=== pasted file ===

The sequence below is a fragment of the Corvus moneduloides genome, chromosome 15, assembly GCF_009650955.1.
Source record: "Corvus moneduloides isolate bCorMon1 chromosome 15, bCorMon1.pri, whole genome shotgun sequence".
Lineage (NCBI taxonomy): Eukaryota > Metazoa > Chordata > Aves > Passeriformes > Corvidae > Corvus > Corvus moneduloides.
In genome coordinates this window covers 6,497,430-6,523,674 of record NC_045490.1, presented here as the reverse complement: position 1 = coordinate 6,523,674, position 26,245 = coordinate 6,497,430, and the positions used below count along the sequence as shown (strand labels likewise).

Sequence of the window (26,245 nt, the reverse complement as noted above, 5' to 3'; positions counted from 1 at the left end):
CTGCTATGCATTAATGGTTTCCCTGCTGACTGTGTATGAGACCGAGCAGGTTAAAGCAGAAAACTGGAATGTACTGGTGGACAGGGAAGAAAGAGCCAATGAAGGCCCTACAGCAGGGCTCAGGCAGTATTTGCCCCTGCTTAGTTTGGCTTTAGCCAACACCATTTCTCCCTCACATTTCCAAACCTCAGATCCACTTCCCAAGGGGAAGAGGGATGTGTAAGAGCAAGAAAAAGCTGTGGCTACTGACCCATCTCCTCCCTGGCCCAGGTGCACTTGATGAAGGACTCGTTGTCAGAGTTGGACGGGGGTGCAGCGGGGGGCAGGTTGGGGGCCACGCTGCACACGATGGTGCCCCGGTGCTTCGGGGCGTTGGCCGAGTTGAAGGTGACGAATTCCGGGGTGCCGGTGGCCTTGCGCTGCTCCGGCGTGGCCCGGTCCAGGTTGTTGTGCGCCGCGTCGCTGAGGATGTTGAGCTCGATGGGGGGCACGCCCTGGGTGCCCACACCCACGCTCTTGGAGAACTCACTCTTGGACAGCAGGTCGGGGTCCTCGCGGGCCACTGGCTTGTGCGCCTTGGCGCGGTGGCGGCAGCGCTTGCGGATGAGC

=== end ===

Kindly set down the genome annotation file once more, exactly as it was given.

The sequence below is a fragment of the Corvus moneduloides genome, chromosome 15, assembly GCF_009650955.1.
Source record: "Corvus moneduloides isolate bCorMon1 chromosome 15, bCorMon1.pri, whole genome shotgun sequence".
Lineage (NCBI taxonomy): Eukaryota > Metazoa > Chordata > Aves > Passeriformes > Corvidae > Corvus > Corvus moneduloides.
In genome coordinates this window covers 6,497,430-6,523,674 of record NC_045490.1, presented here as the reverse complement: position 1 = coordinate 6,523,674, position 26,245 = coordinate 6,497,430, and the positions used below count along the sequence as shown (strand labels likewise).

Sequence of the window (26,245 nt, the reverse complement as noted above, 5' to 3'; positions counted from 1 at the left end):
CTGCTATGCATTAATGGTTTCCCTGCTGACTGTGTATGAGACCGAGCAGGTTAAAGCAGAAAACTGGAATGTACTGGTGGACAGGGAAGAAAGAGCCAATGAAGGCCCTACAGCAGGGCTCAGGCAGTATTTGCCCCTGCTTAGTTTGGCTTTAGCCAACACCATTTCTCCCTCACATTTCCAAACCTCAGATCCACTTCCCAAGGGGAAGAGGGATGTGTAAGAGCAAGAAAAAGCTGTGGCTACTGACCCATCTCCTCCCTGGCCCAGGTGCACTTGATGAAGGACTCGTTGTCAGAGTTGGACGGGGGTGCAGCGGGGGGCAGGTTGGGGGCCACGCTGCACACGATGGTGCCCCGGTGCTTCGGGGCGTTGGCCGAGTTGAAGGTGACGAATTCCGGGGTGCCGGTGGCCTTGCGCTGCTCCGGCGTGGCCCGGTCCAGGTTGTTGTGCGCCGCGTCGCTGAGGATGTTGAGCTCGATGGGGGGCACGCCCTGGGTGCCCACACCCACGCTCTTGGAGAACTCACTCTTGGACAGCAGGTCGGGGTCCTCGCGGGCCACTGGCTTGTGCGCCTTGGCGCGGTGGCGGCAGCGCTTGCGGATGAGC